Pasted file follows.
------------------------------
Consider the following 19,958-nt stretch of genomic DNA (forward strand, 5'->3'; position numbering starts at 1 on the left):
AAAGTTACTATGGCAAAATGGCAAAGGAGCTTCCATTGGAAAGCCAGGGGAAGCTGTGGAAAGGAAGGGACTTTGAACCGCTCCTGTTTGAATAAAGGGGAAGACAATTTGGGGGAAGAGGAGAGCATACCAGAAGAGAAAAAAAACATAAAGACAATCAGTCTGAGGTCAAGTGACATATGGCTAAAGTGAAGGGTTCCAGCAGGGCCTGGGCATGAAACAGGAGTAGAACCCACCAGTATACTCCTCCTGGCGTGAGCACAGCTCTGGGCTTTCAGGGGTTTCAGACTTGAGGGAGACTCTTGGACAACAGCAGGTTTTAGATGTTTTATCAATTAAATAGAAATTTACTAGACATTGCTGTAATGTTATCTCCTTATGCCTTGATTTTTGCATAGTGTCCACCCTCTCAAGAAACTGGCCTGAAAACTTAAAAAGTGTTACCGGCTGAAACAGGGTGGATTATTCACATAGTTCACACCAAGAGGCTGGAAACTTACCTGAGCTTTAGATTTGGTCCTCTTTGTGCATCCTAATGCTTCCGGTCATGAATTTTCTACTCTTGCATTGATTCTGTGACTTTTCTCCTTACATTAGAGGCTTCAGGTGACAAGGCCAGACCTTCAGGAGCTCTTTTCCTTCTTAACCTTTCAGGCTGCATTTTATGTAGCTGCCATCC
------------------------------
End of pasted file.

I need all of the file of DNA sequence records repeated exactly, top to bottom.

Consider the following 19,958-nt stretch of genomic DNA (forward strand, 5'->3'; position numbering starts at 1 on the left):
AAAGTTACTATGGCAAAATGGCAAAGGAGCTTCCATTGGAAAGCCAGGGGAAGCTGTGGAAAGGAAGGGACTTTGAACCGCTCCTGTTTGAATAAAGGGGAAGACAATTTGGGGGAAGAGGAGAGCATACCAGAAGAGAAAAAAAACATAAAGACAATCAGTCTGAGGTCAAGTGACATATGGCTAAAGTGAAGGGTTCCAGCAGGGCCTGGGCATGAAACAGGAGTAGAACCCACCAGTATACTCCTCCTGGCGTGAGCACAGCTCTGGGCTTTCAGGGGTTTCAGACTTGAGGGAGACTCTTGGACAACAGCAGGTTTTAGATGTTTTATCAATTAAATAGAAATTTACTAGACATTGCTGTAATGTTATCTCCTTATGCCTTGATTTTTGCATAGTGTCCACCCTCTCAAGAAACTGGCCTGAAAACTTAAAAAGTGTTACCGGCTGAAACAGGGTGGATTATTCACATAGTTCACACCAAGAGGCTGGAAACTTACCTGAGCTTTAGATTTGGTCCTCTTTGTGCATCCTAATGCTTCCGGTCATGAATTTTCTACTCTTGCATTGATTCTGTGACTTTTCTCCTTACATTAGAGGCTTCAGGTGACAAGGCCAGACCTTCAGGAGCTCTTTTCCTTCTTAACCTTTCAGGCTGCATTTTATGTAGCTGCCATCC